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Monday, December 17, 2007


A view over the fields to our 13th century village church (click to enlarge)

The Oxen

Christmas Eve, and twelve of the clock.
"Now they are all on their knees,"
An elder said as we sat in a flock
By the embers in hearthside ease.

We pictured the meek mild creatures where
They dwelt in their strawy pen,
Nor did it occur to one of us there
To doubt they were kneeling then.

So fair a fancy few would weave

In these years!(1) Yet, I feel,
If someone said on Christmas Eve,
"Come; see the oxen kneel

"In the lonely barton
(2) by yonder coomb(3)
Our childhood used to know,"
I should go with him in the gloom,
Hoping it might be so.

(1) This poem was written in 1915
(2) A farmstead
(3) A valley

I have recently read Claire Tomalin's excellent biography of Hardy, which has prompted me to read all his wonderful poems again. This one cleverly parallels the Christmas story (The oxen, the stable, the shepherds sitting around the fire) without actually mentioning it. It also, for me at least, encapsulates Hardy's Wessex - the folk tale told around the fire by the old men of the village whilst watching their sheep. The last line goes to the heart of Hardy's agnosticism and emphasises his hope and essential spirituality.

This Friday, 21st December our family and friends gather here to enjoy our annual "Scrooge Night". Mulled wine, brandy, mince pies and cream - whilst watching that best of all Christmas films "Scrooge", with the inimitable Alistair Sim. ( There is a "Daddy, my Daddy" moment, when he asks the forgiveness of his nephew's wife in the last scenes!)

And so, "God bless us, everyone" as Tiny Tim exclaimed


Sunday, December 02, 2007


This post is for Vita really since she is convalescing!

The time has come for me to re-arrange the motor cycle fleet.
(click to enlarge)
The 1982 BMW (on right) has been with me for 22 years now and it would be like losing a leg to get rid of that - that will be around until I can no longer get my leg over (so to speak).

Of the two "trailies" I sold the XL125 Honda (centre) after buying the Honda XL185 (left) from an old friend who had had it since new.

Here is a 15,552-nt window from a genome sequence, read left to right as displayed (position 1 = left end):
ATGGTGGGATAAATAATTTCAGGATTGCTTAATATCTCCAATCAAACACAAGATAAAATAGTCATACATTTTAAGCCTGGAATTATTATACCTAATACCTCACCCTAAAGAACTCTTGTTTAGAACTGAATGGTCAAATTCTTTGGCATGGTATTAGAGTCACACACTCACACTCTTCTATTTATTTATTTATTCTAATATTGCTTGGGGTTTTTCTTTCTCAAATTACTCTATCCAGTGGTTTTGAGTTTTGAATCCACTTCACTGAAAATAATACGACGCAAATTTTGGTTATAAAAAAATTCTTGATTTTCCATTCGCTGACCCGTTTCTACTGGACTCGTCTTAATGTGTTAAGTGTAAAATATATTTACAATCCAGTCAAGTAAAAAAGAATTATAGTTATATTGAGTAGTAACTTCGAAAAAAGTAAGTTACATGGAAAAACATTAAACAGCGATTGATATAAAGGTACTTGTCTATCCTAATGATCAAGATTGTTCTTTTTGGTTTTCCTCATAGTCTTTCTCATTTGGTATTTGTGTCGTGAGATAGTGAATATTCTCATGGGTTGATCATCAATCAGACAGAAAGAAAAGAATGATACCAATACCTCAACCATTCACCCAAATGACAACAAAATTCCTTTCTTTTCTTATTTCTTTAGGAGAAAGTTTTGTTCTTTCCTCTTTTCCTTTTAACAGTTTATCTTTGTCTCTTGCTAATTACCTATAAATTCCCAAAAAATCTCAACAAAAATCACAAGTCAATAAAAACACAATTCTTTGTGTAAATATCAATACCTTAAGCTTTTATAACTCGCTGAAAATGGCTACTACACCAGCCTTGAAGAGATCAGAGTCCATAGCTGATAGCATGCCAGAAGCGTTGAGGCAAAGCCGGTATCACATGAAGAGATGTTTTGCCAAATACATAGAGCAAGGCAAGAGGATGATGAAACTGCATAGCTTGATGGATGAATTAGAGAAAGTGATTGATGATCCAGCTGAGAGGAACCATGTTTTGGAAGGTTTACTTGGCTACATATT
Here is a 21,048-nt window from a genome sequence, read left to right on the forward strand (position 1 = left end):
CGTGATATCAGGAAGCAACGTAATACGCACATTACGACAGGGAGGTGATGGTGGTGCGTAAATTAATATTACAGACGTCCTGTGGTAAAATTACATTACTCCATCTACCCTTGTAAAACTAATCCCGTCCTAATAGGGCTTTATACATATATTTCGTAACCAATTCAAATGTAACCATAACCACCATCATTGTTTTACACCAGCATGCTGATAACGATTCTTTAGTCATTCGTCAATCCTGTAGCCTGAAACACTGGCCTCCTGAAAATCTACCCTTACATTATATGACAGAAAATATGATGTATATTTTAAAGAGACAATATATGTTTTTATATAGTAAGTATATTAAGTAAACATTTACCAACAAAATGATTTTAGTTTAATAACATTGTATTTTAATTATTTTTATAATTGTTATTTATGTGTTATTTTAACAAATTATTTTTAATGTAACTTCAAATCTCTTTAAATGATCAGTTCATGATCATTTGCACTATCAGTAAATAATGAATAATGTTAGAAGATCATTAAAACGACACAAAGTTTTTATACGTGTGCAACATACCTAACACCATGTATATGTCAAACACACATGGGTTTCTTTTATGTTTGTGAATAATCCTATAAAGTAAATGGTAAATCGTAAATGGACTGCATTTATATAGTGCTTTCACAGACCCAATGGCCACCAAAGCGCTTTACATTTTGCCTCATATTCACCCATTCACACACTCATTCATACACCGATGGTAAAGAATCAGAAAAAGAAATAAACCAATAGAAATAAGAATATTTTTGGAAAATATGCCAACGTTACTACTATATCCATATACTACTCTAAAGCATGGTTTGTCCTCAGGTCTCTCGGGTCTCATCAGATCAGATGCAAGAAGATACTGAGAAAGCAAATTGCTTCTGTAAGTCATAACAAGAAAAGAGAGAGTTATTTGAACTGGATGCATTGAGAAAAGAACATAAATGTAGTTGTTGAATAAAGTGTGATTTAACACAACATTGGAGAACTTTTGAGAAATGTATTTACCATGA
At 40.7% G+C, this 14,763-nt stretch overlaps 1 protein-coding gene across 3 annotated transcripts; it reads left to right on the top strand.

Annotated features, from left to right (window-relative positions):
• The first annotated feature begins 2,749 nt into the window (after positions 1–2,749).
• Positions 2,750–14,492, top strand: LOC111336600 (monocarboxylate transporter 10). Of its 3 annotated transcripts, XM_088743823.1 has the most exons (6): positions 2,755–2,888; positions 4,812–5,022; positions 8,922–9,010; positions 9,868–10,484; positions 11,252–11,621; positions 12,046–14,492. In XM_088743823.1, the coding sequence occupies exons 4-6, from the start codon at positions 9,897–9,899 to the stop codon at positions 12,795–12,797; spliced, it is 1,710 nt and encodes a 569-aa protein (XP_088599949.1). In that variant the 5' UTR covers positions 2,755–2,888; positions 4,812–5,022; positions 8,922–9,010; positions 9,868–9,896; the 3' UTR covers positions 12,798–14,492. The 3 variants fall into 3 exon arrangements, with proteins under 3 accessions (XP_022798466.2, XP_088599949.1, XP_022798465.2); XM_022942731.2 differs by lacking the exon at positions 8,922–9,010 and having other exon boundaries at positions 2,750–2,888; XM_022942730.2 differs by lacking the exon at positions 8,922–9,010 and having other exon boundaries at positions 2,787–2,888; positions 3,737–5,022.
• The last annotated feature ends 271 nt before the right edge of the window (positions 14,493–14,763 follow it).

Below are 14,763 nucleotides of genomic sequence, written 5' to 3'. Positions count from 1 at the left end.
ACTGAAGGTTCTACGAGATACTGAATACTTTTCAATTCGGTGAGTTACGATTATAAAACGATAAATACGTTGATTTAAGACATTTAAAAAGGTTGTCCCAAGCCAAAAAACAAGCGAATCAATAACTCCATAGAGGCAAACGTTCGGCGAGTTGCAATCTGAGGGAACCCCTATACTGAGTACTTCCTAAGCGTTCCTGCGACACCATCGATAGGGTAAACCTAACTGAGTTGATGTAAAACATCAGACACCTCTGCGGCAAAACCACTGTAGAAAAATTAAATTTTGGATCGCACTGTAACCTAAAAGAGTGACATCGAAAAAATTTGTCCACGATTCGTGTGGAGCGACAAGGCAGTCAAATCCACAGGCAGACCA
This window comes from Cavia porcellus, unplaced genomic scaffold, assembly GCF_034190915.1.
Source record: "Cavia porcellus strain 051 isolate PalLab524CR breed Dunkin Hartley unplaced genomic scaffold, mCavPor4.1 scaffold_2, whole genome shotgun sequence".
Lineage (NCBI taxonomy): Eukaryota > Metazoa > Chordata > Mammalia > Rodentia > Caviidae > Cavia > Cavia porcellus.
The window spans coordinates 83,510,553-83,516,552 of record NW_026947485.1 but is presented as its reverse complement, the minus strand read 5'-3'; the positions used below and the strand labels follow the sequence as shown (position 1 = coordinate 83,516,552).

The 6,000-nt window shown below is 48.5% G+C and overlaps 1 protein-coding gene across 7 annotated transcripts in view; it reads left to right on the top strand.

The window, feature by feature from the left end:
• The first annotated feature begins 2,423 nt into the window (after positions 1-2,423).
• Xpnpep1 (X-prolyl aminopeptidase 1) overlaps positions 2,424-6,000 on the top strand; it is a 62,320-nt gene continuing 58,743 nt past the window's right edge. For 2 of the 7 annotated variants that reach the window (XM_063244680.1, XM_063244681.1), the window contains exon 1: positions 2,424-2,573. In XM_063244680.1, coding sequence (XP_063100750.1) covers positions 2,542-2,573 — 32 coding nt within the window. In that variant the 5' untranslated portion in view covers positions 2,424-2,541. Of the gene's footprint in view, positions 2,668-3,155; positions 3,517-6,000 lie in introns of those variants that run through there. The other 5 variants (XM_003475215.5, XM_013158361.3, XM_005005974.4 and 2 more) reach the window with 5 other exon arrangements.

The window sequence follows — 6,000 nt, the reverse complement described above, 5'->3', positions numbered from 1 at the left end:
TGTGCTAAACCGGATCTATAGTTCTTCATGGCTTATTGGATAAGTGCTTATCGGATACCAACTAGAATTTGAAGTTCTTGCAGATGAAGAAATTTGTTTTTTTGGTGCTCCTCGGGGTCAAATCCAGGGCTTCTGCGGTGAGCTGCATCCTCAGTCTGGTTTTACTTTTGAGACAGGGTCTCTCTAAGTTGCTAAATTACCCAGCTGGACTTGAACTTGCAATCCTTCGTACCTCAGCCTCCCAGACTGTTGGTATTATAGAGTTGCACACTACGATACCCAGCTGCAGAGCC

Two things decided me to sell the one on the left too:

1. Recent legislation in this overcrowded island is killing off the use of "off road" vehicles over our ancient track ways . I count myself lucky to have had their enjoyment for over 40 years.
2. Approaching the age of 69 I ask myself if I should still be bucking, jumping and slip-sliding alone along these ways. (Know thyself).

So one aspect of my motorcycling life ends, but one has to compensate. Thus a new baby joins the BMW in the garage.

This is a 1978 Honda 400 four cylinder with only 18,000 miles under its wheels, for me to enjoy as a light, nippy and manoeuvrable machine for country lane bend swinging. I had one of these machines back in 1977 and have always hankered for another. They took Britain by storm, but were never popular in the States for some reason, so Honda killed them off after 4 years in 1979. (They are reputed to have lost money on every one they sold!). The way the four exhaust pipes swing down together still stands as some of the finest chrome-work ever seen on a motorcycle, many feeling that the design would not look out of place as furniture or pure art.
However inflation has meant that for the one I bought in 1977 for £700, I have now had to pay £2,000 for the "new" one. (I kid myself that the sale of the two trail bikes almost equals the cost of this one!)
Motorcyclists reading all this will understand that I am not particularly enamoured of today's modern "plastic rockets", posing as motorcycles!